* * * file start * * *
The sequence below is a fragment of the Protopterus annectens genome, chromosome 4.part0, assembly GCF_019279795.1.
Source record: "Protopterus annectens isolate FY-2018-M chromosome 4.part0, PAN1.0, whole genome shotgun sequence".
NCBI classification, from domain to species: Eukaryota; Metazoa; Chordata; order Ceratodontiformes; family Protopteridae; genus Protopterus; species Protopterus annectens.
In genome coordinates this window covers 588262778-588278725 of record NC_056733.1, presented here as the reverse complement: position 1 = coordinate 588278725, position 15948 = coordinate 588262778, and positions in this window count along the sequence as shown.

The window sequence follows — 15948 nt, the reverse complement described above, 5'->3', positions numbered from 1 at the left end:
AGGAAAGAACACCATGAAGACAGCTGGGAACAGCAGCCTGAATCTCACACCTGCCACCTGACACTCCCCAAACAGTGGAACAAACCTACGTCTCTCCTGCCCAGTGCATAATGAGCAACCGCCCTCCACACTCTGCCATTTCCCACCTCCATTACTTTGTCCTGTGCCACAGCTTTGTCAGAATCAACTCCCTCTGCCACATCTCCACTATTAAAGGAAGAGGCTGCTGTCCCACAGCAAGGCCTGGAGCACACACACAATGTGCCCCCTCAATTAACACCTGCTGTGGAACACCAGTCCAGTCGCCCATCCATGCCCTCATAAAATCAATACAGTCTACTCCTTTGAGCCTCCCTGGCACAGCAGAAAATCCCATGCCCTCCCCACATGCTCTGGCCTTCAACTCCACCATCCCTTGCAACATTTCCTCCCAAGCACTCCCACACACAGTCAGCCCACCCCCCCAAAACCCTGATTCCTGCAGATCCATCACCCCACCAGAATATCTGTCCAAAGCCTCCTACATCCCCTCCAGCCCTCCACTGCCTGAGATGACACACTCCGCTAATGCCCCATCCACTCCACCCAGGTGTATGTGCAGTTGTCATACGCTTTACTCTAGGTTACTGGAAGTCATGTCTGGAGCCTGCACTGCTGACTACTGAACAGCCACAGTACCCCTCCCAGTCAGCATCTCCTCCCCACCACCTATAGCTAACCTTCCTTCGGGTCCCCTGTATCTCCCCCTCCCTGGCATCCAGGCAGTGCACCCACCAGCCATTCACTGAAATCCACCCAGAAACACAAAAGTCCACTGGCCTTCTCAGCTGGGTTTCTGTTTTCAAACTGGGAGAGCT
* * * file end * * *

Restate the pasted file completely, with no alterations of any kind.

The sequence below is a fragment of the Protopterus annectens genome, chromosome 4.part0, assembly GCF_019279795.1.
Source record: "Protopterus annectens isolate FY-2018-M chromosome 4.part0, PAN1.0, whole genome shotgun sequence".
NCBI classification, from domain to species: Eukaryota; Metazoa; Chordata; order Ceratodontiformes; family Protopteridae; genus Protopterus; species Protopterus annectens.
In genome coordinates this window covers 588262778-588278725 of record NC_056733.1, presented here as the reverse complement: position 1 = coordinate 588278725, position 15948 = coordinate 588262778, and positions in this window count along the sequence as shown.

The window sequence follows — 15948 nt, the reverse complement described above, 5'->3', positions numbered from 1 at the left end:
AGGAAAGAACACCATGAAGACAGCTGGGAACAGCAGCCTGAATCTCACACCTGCCACCTGACACTCCCCAAACAGTGGAACAAACCTACGTCTCTCCTGCCCAGTGCATAATGAGCAACCGCCCTCCACACTCTGCCATTTCCCACCTCCATTACTTTGTCCTGTGCCACAGCTTTGTCAGAATCAACTCCCTCTGCCACATCTCCACTATTAAAGGAAGAGGCTGCTGTCCCACAGCAAGGCCTGGAGCACACACACAATGTGCCCCCTCAATTAACACCTGCTGTGGAACACCAGTCCAGTCGCCCATCCATGCCCTCATAAAATCAATACAGTCTACTCCTTTGAGCCTCCCTGGCACAGCAGAAAATCCCATGCCCTCCCCACATGCTCTGGCCTTCAACTCCACCATCCCTTGCAACATTTCCTCCCAAGCACTCCCACACACAGTCAGCCCACCCCCCCAAAACCCTGATTCCTGCAGATCCATCACCCCACCAGAATATCTGTCCAAAGCCTCCTACATCCCCTCCAGCCCTCCACTGCCTGAGATGACACACTCCGCTAATGCCCCATCCACTCCACCCAGGTGTATGTGCAGTTGTCATACGCTTTACTCTAGGTTACTGGAAGTCATGTCTGGAGCCTGCACTGCTGACTACTGAACAGCCACAGTACCCCTCCCAGTCAGCATCTCCTCCCCACCACCTATAGCTAACCTTCCTTCGGGTCCCCTGTATCTCCCCCTCCCTGGCATCCAGGCAGTGCACCCACCAGCCATTCACTGAAATCCACCCAGAAACACAAAAGTCCACTGGCCTTCTCAGCTGGGTTTCTGTTTTCAAACTGGGAGAGCT